Richard Lui, The Unexpected Power of Selflessness

We live in a dog-eat-dog world. Everyone is fighting for a more significant piece of the pie, whether it is power, money, recognition, influence, or peach pie. 

To a certain extent, our drive to look out for our best interests is part of our evolutionary genetic makeup. I don’t think the human species would have survived if every one of our ancient forebearers thought first of the interest of the Tyrannosaurus Rex’s hunger than their own lives. We are born to look out for ourselves for survival and to care for those we love. 

However, our modern-day impulses have driven us to a place where we are constantly motivated socially, economically, politically, and even spiritually to be self-centered. 

But what if selfishness was not actually in our best interest? What if selfishness leads to a lower quality of health? 

“Some scholars have argued for years that humans are not naturally selfless. And some social scientists went beyond this claim, saying that pure altruism does not exist. Survival, not a virtue, is what motivates us,” said Richard Lui on the CBF Podcast Conversation.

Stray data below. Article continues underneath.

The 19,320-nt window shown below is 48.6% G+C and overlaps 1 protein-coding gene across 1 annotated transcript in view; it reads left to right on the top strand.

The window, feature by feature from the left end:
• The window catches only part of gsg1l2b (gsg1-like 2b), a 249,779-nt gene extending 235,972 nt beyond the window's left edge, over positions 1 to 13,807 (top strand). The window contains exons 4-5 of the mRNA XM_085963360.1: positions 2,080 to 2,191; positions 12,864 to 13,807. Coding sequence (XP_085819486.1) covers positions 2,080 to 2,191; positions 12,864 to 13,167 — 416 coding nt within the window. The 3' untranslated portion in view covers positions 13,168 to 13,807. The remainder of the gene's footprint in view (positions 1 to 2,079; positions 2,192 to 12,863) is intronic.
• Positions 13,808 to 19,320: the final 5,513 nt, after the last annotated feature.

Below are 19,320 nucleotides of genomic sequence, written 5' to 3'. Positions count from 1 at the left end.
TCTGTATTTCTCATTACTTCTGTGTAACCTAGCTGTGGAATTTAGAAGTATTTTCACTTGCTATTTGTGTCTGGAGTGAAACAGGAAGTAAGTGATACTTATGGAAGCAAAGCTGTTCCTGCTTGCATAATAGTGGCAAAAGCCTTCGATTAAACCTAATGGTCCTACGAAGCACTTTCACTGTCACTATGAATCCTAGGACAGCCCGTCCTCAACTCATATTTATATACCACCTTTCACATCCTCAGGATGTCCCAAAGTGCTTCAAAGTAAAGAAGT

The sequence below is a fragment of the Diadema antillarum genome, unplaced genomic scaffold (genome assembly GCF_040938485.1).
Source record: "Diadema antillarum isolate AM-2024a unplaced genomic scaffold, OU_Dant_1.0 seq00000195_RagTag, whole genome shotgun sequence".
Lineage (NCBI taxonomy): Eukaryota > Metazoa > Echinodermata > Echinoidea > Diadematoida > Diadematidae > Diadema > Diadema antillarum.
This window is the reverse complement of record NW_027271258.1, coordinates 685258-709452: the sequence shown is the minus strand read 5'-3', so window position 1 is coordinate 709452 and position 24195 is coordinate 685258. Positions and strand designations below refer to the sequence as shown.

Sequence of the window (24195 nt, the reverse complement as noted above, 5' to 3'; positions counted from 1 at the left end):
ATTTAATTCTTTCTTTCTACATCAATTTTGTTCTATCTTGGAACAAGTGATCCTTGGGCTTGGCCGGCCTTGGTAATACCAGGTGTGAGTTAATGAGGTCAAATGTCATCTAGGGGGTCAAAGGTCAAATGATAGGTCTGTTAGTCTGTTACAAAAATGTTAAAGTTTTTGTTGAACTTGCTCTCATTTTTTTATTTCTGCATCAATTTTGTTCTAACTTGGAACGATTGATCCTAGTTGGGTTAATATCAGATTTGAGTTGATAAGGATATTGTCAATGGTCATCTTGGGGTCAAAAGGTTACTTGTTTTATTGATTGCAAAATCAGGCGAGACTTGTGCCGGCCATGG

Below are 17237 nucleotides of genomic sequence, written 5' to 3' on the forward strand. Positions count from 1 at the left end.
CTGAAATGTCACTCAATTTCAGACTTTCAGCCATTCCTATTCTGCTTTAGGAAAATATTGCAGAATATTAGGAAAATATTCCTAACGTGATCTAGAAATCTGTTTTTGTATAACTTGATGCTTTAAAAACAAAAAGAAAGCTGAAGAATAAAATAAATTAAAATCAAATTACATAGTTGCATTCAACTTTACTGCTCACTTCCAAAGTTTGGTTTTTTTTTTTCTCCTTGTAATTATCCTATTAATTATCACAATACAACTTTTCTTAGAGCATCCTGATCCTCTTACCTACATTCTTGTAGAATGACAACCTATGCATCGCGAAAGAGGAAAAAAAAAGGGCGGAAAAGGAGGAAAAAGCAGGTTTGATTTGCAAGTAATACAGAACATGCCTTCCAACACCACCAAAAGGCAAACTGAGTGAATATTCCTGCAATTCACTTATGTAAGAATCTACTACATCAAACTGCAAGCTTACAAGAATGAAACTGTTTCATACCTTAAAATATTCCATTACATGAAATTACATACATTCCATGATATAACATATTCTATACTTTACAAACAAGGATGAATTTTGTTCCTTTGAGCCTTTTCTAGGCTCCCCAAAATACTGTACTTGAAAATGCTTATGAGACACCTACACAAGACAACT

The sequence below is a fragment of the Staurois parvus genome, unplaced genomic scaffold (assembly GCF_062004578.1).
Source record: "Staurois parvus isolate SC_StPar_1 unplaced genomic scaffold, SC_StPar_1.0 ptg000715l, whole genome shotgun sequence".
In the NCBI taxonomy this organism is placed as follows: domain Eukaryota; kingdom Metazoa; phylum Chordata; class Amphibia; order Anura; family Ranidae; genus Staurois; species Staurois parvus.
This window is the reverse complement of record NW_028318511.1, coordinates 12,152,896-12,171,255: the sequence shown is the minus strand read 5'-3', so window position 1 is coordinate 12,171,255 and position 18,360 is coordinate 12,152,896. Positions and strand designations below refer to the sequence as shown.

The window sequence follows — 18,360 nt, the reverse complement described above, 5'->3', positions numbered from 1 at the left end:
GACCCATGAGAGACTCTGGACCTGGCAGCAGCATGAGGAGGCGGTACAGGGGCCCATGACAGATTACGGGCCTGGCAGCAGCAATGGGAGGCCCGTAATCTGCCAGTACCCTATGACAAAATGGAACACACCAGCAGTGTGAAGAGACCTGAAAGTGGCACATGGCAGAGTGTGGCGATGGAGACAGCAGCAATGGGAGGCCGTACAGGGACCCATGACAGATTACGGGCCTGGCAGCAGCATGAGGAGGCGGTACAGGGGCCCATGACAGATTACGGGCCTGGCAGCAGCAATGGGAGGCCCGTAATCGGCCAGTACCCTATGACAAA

We sat down with the MSNBC journalist, Emmy, and Peabody winner, to discuss his new book, “Enough About Me: The Unexpected Power of Selflessness.” 

“Gratitude stands on the shoulders of selflessness since you can’t be grateful if you believe people owe you something. Gratitude requires the death of entitlement, which is then replace by the awe of generosity.”

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This podcast episode is brought to you by The Center for Congregational Health, Baptist Seminary of Kentucky, and McAfee School of Theology Doctor of Ministry program.

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Andy Hale is the creator and host of the Cooperative Baptist Fellowship Podcast. Hale is the senior pastor of University Baptist Church of Baton Rouge, Louisiana, following eight years as the founding pastor of Mosaic Church of Clayton and five years as CBF’s church start specialist. Follow on Twitter @haleandy

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